USDA recalls thousands of employees to staff Farm Service Agency offices

The Agriculture Department (USDA) plans to reopen all Farm Service Agency offices for the duration of the partial government shutdown, on the same day a temporary plan to reopen select agency offices was set to expire.

Starting Thursday, more than 9,700 FSA employees will go back to work without pay. However, USDA in a press release Tuesday reminded newly exempt staff that President Donald Trump signed legislation guaranteeing back pay once the shutdown ends.

Last week, USDA notified more than 2,500 FSA employees to show up to work and staff about half of the agency’s offices from Jan. 17 through Jan. 22 — with the exception of Monday, a federal holiday commemorating Martin Luther King Jr.’s birthday.

“Certain FSA offices have been providing limited services for existing loans and tax documents since January 17, and will continue to do so through January 23,” USDA said in its press release.

Over the past three workdays, FSA employees have helped farmers and ranchers process existing farm loans, as well as give them their 1099 tax documents in time for the start of this year’s tax filing season.

All FSA offices will remain open Monday through Friday for the next two weeks. If the shutdown continues past Feb. 8, those offices will only stay open on Tuesdays, Wednesdays and Thursdays to provide “additional administrative services.”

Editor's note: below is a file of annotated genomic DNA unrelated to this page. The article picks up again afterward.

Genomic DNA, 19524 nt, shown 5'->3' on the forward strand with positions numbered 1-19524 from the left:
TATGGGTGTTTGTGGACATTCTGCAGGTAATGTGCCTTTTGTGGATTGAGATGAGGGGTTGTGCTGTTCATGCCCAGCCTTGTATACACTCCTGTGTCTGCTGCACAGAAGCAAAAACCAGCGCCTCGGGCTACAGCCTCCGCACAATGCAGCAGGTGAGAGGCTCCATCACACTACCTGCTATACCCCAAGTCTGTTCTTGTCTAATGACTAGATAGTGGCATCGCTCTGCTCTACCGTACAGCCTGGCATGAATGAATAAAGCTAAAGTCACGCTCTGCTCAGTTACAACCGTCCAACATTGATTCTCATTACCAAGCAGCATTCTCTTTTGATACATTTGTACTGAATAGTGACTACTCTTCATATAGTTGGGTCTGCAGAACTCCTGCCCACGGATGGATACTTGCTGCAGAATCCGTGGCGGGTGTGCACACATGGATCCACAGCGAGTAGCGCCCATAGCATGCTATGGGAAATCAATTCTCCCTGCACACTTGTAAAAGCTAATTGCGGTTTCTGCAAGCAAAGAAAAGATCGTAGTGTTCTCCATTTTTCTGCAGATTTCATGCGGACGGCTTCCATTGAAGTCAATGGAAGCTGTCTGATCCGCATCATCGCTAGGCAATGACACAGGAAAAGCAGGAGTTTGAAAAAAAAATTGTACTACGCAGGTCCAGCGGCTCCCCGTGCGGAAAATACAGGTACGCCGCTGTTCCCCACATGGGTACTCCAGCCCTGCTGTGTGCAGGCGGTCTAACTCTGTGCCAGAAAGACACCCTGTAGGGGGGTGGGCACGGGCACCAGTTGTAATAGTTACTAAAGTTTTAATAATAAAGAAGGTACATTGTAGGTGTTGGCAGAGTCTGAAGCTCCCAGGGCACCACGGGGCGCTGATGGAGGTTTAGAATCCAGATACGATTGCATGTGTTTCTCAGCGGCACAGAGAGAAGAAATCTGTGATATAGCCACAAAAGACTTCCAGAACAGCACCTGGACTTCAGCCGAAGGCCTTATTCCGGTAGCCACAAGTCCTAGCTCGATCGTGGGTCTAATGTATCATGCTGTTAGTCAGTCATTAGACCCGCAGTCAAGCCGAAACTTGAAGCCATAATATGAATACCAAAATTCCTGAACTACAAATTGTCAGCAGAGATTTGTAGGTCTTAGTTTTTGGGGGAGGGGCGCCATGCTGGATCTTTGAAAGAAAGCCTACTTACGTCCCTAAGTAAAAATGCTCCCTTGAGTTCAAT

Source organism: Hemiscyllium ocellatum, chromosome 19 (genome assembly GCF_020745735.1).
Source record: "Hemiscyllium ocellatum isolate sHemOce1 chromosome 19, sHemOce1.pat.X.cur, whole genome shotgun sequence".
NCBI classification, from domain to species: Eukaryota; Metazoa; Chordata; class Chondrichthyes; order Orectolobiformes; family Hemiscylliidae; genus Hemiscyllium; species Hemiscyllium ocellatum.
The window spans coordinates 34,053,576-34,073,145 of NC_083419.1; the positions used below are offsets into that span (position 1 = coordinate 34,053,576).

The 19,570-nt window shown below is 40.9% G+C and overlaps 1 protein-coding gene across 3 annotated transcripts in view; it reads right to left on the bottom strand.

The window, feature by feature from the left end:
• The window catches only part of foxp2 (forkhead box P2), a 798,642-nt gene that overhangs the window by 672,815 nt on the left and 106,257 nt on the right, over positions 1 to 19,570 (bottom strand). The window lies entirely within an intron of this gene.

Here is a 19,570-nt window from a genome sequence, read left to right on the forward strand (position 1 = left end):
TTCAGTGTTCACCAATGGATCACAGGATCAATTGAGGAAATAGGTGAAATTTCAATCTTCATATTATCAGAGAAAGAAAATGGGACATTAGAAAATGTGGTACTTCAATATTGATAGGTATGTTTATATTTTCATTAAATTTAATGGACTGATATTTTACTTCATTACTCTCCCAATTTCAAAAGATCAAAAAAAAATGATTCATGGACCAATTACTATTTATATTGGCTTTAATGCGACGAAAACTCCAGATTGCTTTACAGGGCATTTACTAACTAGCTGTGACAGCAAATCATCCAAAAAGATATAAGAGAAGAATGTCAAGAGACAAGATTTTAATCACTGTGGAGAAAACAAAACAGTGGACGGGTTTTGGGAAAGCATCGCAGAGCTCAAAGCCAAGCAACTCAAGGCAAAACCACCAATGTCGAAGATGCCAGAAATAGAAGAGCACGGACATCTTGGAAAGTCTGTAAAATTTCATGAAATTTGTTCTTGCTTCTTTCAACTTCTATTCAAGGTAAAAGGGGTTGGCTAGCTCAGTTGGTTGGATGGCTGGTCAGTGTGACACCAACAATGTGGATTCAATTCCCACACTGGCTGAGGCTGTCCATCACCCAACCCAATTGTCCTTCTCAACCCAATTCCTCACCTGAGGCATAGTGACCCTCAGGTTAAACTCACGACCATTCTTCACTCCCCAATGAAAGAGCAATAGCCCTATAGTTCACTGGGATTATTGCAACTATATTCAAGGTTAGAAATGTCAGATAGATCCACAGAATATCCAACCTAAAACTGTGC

USDA Secretary Sonny Perdue on Tuesday said the decision to keep all FSA field offices open is part of the agency effort to provide “as much assistance as possible” to its customers during the shutdown.

“At President Trump’s direction, we have been working to alleviate the effects of the lapse in federal funding as best we can, and we are happy to announce the reopening of FSA offices for certain services,” Perdue said in the press release.

Last week, at least half a dozen agencies issued memos calling previously furloughed employees back to work.

Nearly half the State Department’s domestic workforce and about a quarter of its diplomats stationed overseas reported back to work Tuesday.

Unlike most agencies, the State Department has promised to pay its employees for the next two weeks.

Meanwhile, the IRS has brought back an additional 36,000 employees to help process tax refunds once the filing season starts on Jan. 28. Under this updated contingency plan, about half of the agency’s workforce would work without pay.

USDA has also pushed back the Jan. 15 deadline for farmers to apply for the Market Facilitation Program, which assists farmers harmed by unjustified retaliatory tariffs. The new deadline is Feb. 14.

“Other program deadlines may be modified and will be announced as they are addressed,” USDA stated.

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